And I was horrified at myself, for almost perpetrating that cycle of violation.
Because that's what revenge porn is -- it's a violation not just of trust, not just of privacy, but of a woman's ability to hold domain over her own body. And, as we all know, there's a lot of issues within our culture about the proprietary concepts and autonomy (or lack thereof) of a woman's body. I could get into a whole dissertation about women's bodies in the media right here, but we'd be here all week and while I'd love to marathon hang out with you all and discuss the intersectionality of sex-positive feminism, presentation of female bodies in mainstream media, sexual policing of women throughout cultures, etc ... maybe you should buy me a coffee first? Ha.
The point of it is, a woman's body belongs to no one but herself. If she chooses to share it -- in photos, in a relationship, however -- that is her choice. But it sounds an awful lot like people who victim blame women who have been raped because of their "reputation" or how they dressed or the fact that they were drinking or whatever to defend revenge porn by saying that by sending it to one person, in confidence and with trust, somehow that makes it suitable for mass consumption without permission at the discretion of the receiver. You do not sign away your rights to your image once you take a photo and send it, just like you do not sign away your consent for sexual relations by sleeping with (or kissing, or flirting with, or looking at) someone once.
What revenge porn isn't is a First Amendment issue. It is no one's "right" to take photos of a woman and distribute them without her knowledge, sexually explicit or not. As the social media and the internet as a whole embeds (zing!) itself into the fabric of our interactions and connections, we are increasingly in charge of how we present ourselves. And it's not someone's "right" to try and disrupt or tarnish or assassinate that carefully (or maybe not so) constructed existence. We are no longer at a place in our society were we can extricate ourselves from our online selves. Therefore, we need to be able to be in charge of our own images -- whether we're Jennifer Lawrence being hacked or a married man's mistress.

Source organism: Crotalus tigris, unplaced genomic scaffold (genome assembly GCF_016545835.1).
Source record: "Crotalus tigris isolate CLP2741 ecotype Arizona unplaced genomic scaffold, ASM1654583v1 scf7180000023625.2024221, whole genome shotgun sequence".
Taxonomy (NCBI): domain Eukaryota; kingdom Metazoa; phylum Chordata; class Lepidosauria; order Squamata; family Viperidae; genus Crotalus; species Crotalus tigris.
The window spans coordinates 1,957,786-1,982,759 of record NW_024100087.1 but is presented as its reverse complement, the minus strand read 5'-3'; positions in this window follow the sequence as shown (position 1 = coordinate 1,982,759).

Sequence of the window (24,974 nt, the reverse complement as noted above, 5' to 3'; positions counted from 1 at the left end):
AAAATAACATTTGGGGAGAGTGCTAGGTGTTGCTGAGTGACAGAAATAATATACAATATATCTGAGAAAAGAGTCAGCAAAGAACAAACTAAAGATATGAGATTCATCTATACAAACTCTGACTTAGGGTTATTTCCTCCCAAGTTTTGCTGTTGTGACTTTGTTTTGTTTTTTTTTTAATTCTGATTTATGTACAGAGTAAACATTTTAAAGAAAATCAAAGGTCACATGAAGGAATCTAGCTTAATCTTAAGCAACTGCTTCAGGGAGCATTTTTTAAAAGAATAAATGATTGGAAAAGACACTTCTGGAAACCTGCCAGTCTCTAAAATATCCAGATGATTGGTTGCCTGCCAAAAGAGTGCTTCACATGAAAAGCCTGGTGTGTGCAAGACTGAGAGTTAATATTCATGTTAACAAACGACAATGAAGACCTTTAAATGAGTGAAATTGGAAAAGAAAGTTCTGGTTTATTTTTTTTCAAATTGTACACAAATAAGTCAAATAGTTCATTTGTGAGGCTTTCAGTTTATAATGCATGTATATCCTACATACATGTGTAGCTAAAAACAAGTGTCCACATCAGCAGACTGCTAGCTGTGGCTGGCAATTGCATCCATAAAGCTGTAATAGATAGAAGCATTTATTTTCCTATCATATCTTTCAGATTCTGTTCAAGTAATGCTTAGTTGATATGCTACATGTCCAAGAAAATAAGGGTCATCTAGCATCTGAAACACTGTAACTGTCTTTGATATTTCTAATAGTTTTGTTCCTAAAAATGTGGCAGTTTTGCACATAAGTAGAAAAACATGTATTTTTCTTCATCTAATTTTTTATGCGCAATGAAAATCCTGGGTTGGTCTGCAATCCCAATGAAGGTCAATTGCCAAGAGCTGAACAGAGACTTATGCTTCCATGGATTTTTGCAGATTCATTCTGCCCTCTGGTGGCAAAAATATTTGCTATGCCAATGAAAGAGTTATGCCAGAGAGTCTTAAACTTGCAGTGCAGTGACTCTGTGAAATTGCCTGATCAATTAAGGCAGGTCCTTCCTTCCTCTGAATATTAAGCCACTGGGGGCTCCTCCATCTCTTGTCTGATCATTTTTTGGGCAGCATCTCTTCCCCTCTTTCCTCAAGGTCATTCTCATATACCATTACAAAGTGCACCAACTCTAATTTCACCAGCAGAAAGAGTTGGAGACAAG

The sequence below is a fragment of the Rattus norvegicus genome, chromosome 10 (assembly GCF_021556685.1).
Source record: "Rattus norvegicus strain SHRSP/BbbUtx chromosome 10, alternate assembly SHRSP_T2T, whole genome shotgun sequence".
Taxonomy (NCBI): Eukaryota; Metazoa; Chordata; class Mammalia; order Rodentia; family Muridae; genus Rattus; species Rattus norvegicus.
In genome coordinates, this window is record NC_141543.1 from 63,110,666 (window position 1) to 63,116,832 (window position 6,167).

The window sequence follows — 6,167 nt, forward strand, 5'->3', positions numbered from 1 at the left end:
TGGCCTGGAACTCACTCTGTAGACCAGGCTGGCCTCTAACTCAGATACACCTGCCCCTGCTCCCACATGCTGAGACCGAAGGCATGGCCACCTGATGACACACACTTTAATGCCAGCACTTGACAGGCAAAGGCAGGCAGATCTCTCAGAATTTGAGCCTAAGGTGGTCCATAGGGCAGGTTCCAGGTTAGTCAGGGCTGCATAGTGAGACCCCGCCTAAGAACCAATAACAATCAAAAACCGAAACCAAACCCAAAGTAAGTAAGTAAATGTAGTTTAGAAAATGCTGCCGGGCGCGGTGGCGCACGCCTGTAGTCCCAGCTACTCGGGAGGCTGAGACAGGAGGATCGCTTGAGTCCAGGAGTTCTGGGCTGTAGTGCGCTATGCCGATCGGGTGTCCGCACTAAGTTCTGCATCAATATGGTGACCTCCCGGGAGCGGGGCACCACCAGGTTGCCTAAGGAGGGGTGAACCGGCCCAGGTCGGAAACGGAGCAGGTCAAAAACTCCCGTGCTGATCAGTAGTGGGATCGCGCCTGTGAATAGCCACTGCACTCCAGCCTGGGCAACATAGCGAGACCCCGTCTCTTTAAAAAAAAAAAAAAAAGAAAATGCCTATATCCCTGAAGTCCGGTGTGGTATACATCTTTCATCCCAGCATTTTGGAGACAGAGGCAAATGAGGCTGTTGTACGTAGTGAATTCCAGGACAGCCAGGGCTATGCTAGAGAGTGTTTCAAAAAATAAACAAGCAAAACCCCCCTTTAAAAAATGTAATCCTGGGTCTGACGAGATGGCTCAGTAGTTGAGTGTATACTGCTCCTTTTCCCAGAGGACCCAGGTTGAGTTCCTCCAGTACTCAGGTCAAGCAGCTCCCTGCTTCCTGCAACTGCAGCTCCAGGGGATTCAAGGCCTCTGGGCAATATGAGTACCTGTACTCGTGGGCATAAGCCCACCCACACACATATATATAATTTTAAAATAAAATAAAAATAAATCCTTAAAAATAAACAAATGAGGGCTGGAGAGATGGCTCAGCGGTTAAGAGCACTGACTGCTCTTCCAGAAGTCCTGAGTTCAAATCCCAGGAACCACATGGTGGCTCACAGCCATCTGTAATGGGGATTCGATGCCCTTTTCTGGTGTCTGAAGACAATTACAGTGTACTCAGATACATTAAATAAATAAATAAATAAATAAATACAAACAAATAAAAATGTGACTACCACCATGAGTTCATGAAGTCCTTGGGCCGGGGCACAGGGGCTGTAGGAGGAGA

To a greater extent, this goes out into sites like People of Walmart and other exploitation-as-entertainment sites, and celebrity gossip rags and the whole concept of the paparazzi. It all boils down to bullying, instead of taking half a moment to put yourself in someone else's shoes and show a little decency and respect for different choices and morals and life circumstances and whatever.
Because, again, whatever happens between two consenting adults is really none of your goddamn business.
So that's why I'm excited to hear about Congresswoman Jackie Speier from California is working with revenge porn victims like Holly Jacobs to introduce legislation to criminalize revenge porn. It won't solve the issue, but it's a damn good start.
Because our bodies, our mother effing selves -- and it's about time we stood up and demanded as much.